Understanding Angular and Creating your Second Application

Understanding Angular and Creating your Second Application
Understanding Angular and Creating your Second Application .I will purposely keep each part as short as possible while achieving a new goal in Angular.

I will purposely keep each part as short as possible while achieving a new goal in Angular.

In this article we will continue working with the default component, app.component.ts, but study the concept of components in more detail. We will also get started with data binding, the concept of injection and explore a previously unexplored file called app.module.ts; learning how to import modules (sub packages)we need to use.

Create a Project

Let’s start by creating a project and re-visit a few things from the prior article and then expand on them.

Feel free to open the project from Part One. It can be used for this article.

If you prefer to start a new one,

  1. Create a folder in which to store your application.
  2. Open VSCode and Open the folder you just created.
  3. (Optional) Install the Angular CLI. It is not necessary if you installed it Globally from Part One. Open a Terminal window and type,
npm install -g @angular/cli@latest
  1. Create a new project. I am going to use the same name as in Part One, learning-angular. Type
ng new learning-angular
  1. Navigate to the application folder, compile and start the development server by typing,
cd learning-angular
ng serve
  1. Open your browser using local host on port 4200.

Recall from the prior article that an Angular application is created from components that you create that perform various tasks. At a basic level, these components are ultimately injected in to the app-root of the index.html file.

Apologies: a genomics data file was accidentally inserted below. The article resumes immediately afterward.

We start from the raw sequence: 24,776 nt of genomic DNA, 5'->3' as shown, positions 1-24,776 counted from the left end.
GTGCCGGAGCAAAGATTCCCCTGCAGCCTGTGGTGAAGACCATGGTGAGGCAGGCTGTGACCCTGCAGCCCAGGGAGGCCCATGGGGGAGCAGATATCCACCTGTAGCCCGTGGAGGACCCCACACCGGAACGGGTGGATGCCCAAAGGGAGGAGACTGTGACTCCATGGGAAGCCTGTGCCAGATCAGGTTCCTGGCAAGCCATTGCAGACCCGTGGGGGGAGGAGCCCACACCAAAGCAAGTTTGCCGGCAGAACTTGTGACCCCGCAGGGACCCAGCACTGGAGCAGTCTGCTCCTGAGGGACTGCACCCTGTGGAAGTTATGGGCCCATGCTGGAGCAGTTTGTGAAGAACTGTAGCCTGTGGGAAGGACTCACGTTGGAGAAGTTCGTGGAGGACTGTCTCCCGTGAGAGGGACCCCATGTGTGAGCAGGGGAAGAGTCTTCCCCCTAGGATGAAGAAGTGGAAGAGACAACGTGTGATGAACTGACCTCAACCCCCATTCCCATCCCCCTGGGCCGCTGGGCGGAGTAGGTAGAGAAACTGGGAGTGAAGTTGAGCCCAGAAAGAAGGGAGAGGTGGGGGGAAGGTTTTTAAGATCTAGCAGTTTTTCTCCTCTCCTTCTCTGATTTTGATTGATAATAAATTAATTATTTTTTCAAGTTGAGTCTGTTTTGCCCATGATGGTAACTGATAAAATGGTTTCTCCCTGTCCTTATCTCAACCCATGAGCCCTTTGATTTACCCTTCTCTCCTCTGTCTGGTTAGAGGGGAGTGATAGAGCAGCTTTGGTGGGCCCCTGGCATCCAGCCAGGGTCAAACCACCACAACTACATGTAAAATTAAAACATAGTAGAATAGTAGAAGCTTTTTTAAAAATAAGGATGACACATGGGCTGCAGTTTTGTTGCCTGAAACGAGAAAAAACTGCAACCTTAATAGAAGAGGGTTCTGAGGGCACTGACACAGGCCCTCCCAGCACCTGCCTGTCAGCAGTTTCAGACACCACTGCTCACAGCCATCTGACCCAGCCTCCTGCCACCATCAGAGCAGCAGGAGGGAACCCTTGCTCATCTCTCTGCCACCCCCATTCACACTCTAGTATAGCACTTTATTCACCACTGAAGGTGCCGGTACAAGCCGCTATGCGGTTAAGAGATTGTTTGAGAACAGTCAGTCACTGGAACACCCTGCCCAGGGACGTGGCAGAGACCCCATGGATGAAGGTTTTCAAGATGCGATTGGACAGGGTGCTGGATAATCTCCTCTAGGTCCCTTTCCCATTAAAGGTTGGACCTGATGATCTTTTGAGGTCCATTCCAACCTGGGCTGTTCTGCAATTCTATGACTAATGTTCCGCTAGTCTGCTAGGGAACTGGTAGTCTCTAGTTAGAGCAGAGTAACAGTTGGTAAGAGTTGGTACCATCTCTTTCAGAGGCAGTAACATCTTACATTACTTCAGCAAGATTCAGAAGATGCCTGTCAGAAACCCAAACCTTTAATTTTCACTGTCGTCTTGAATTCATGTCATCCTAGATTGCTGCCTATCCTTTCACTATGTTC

Components are like the basic building block in an Angular application. Components are defined using the @Component decorator. A component has a selector , template , style and other properties, using which it specifies the metadata required to process the component

In VSCode, re-examine the following files

  • index.html. Notice the app-root. This is where the default component, app.component.ts (along with it’s metadata) is injected.
  • app.component.ts. The default TypeScript component. Notice selector and template, in particular. The selector is app-root. Where to inject.
  • app.component.html. The default component’s HTML. This is all the stuff you see by default when we just opened our browser.

How it all fits together is not difficult but a bit much for this article. However, you may want to start examining these files as well.

  • app.modules.ts (we will use this later.)
  • main.ts

Tracing through this you can get an idea of the bootstrapping process.

Working With Our Project

Making Some Changes

Note the css styling of the default application when run in the browser. This is all stored in the style tag of app.component.html. Shouldn’t the styling be in app.component.css? Let’s see.

Carefully select and cut all the style data between in the app.component.html and paste it into app.component.css.

You can delete the tags from app.component.html (make sure they do not exist in the app.component.csseither)

Save and notice in your browser, it looks the same.

This is because of app.component.ts and it’s styleUrls property.

import { Component } from '@angular/core';
  selector: 'app-root',
  templateUrl: './app.component.html',
  styleUrls: ['./app.component.css']
export class AppComponent {
  title = 'learning-angular';

Remember also, that title in here is passed to {{ title }} in the app.component.html. Use CTRL+F in app.component.html and search for
{{ title }}.

The use of {{ }} is for Interpolation (this is a form of data binding, e.g., title from app.component.ts to app.component.html) and Template Literals.

Change {{ title }} to {{ phrase }} in app.component.html and change title = ‘learning-angular’; in app.component.ts to,